There are two ways to implement AutoLocking feature under 1.13 Swarm Mode.Either using:

docker swarm init --autolock


docker swarm update --autolock( to turn on manager locking).

When you run the above command, it prints out a key.On restart docker swarm unlock is necessary to start the manager. This takes the key on stdin.You can retrieve the current key with docker swarm unlock-key, or rotate it with docker swarm unlock-key --rotate. The next question could be – What happens while the swarm in locked? The swarm components do not operate until you run docker swarm unlock.

Let us look at how it actually works:-

Step-1: Let assume that we have 6-node cluster and Master1 is our Leader node.


Step-2: Let us update the “Node1” as Leader node as shown below:


Step-3: Run docker swarm update command to enable autolock. This command displays the key to unlock a swarm manager.


Step-4: One can provide the key to unlock the manager node.


Step-5: Let us test if it really works by restarting the manager node.


Step-6: After the system come back, you need to join it back as manager only when you have unlock key.


Step-7: As shown below, your Manager1 join back as the manager node:


Deploy Stack directly from docker-compose

One of the compelling feature under Docker 1.12 was introduction to “Distributed Application Bundle” rightly called as DAB. DAB helped developers to build and test containerized apps and then wrap all the app artifacts into stable .dab files. Operation teams, in turn, can take those .dab  to deploy apps by creating stacks of services from DABs.

Under Docker 1.13, the two stage process has been simplified and turned into one single command to build microservices under Swarm Mode. You don’t need to run docker-compose bundle to build .DAB file, instead Docker 1.13 adds Compose-file support to the `docker stack deploy` command so that services can be deployed using a `docker-compose.yml` file directly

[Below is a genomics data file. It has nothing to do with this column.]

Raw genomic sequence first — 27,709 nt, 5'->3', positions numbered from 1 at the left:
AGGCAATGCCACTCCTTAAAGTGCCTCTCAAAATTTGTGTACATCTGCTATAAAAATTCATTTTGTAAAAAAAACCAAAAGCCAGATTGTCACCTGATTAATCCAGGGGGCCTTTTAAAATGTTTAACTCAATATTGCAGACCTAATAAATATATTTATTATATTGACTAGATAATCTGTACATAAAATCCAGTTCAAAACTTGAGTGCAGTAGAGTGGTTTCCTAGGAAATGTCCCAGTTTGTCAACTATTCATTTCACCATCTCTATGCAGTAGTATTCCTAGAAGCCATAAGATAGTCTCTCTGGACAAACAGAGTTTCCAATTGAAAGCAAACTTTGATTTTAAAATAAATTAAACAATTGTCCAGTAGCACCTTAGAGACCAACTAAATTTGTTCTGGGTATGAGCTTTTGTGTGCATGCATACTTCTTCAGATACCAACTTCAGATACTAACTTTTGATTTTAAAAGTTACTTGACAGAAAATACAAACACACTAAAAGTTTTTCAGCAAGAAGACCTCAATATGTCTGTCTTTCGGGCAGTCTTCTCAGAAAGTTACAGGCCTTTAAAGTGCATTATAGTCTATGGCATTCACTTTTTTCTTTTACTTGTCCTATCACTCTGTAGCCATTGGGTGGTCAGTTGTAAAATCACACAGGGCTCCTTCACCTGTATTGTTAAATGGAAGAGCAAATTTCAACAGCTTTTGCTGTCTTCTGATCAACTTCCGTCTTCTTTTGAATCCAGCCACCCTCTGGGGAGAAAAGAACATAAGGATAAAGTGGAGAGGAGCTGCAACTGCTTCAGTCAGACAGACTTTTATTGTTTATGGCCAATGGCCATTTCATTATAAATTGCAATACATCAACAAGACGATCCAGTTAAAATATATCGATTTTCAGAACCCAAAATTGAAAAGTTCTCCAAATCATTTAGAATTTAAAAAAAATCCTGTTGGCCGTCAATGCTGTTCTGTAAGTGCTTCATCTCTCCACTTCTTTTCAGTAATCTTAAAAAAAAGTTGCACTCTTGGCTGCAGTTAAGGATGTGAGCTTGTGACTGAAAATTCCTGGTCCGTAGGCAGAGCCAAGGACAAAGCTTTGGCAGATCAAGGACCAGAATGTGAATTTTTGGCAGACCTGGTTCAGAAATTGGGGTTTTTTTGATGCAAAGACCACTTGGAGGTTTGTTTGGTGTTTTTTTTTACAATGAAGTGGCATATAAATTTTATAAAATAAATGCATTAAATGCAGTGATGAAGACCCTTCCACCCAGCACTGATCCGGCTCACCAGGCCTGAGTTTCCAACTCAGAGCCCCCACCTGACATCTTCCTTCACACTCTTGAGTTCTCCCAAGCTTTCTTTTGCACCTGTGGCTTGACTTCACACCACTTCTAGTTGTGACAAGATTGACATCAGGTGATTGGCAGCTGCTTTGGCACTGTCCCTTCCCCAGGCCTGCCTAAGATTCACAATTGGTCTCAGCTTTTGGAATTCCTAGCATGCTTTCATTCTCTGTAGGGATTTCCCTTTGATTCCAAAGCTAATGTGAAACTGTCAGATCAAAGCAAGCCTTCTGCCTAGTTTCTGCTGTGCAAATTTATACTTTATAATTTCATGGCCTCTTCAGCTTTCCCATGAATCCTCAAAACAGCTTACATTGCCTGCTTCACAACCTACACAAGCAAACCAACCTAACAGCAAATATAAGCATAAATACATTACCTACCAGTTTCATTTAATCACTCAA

Below picture depicts one single-liner command to achieve this:


To test this out, let us write a docker-compose file as shown below:

  1. Create a directory called “collab” and place the below docker-compose.yml file under the same directory:

ajeetsraina81@ucp-1:~/collab$ cat docker-compose.yml
version: ‘3’
image: mysql:5.7
– db_data:/var/lib/mysql
restart: always
MYSQL_USER: wordpress
– collabnet
– db
image: wordpress:latest
– “8000:80”
restart: always
– collabnet
driver: overlay

[Please note that the above file might incur spaces and blank lines while you copy-paste directly, instead use http://lorry.io/ to validate it]

Before we run docker-compose, let us verify the listed networks:

ajeetsraina81@ucp-1:~/collab$ sudo docker network ls
NETWORK ID          NAME                 DRIVER              SCOPE
7f8a98db7b71        bridge                          bridge              local
fb456b7434a0        docker_gwbridge     bridge              local
420d78209766       host                            host                local
kpa5bmhehoe5       ingress                     overlay             swarm
40b2c7537075        none                             null                local

Building microservices using docker-compose is now one-liner command.

ajeetraina@master001:~/collab$ sudo docker stack deploy –compose-file ./docker-compose.yml myapp
Ignoring unsupported options: restart
Creating network myapp_default
Creating network myapp_collabnet
Creating service myapp_wordpress
Creating service myapp_db

Done. Let us verify if this creates list of networks:

ajeetraina@master001:~/collab$ sudo docker network ls
NETWORK ID          NAME                    DRIVER              SCOPE
7f8a98db7b71           bridge                          bridge              local
fb456b7434a0         docker_gwbridge       bridge              local
420d78209766         host                              host                  local
kpa5bmhehoe5         ingress                        overlay             swarm
zxsd88aanqa9           myapp_collabnet    overlay             swarm
wx0nbvatrvax           myapp_default        overlay             swarm
40b2c7537075           none                            null                 local


ajeetsraina81@ucp-1:~/collab$ sudo docker-compose config –services


In the future blog, we will explore further with Secret Management, Plugins Management and other bugfixes/improvement which comes with 1.13 release.

2 thoughts on “What’s New in Docker Engine 1.13 Swarm Mode?

  1. Cinderhaze

    the docker-compose.yaml file doesn’t have the appropriate spacing/formatting to be a valid file. Can you replace the code snipit with an embedded gist, or a link to the actual file with correct spacing?

    1. ajeetraina

      Did you try https://lorry.io ? It should help you to validate. I will see if I can put it under gist.github.com. Thanks.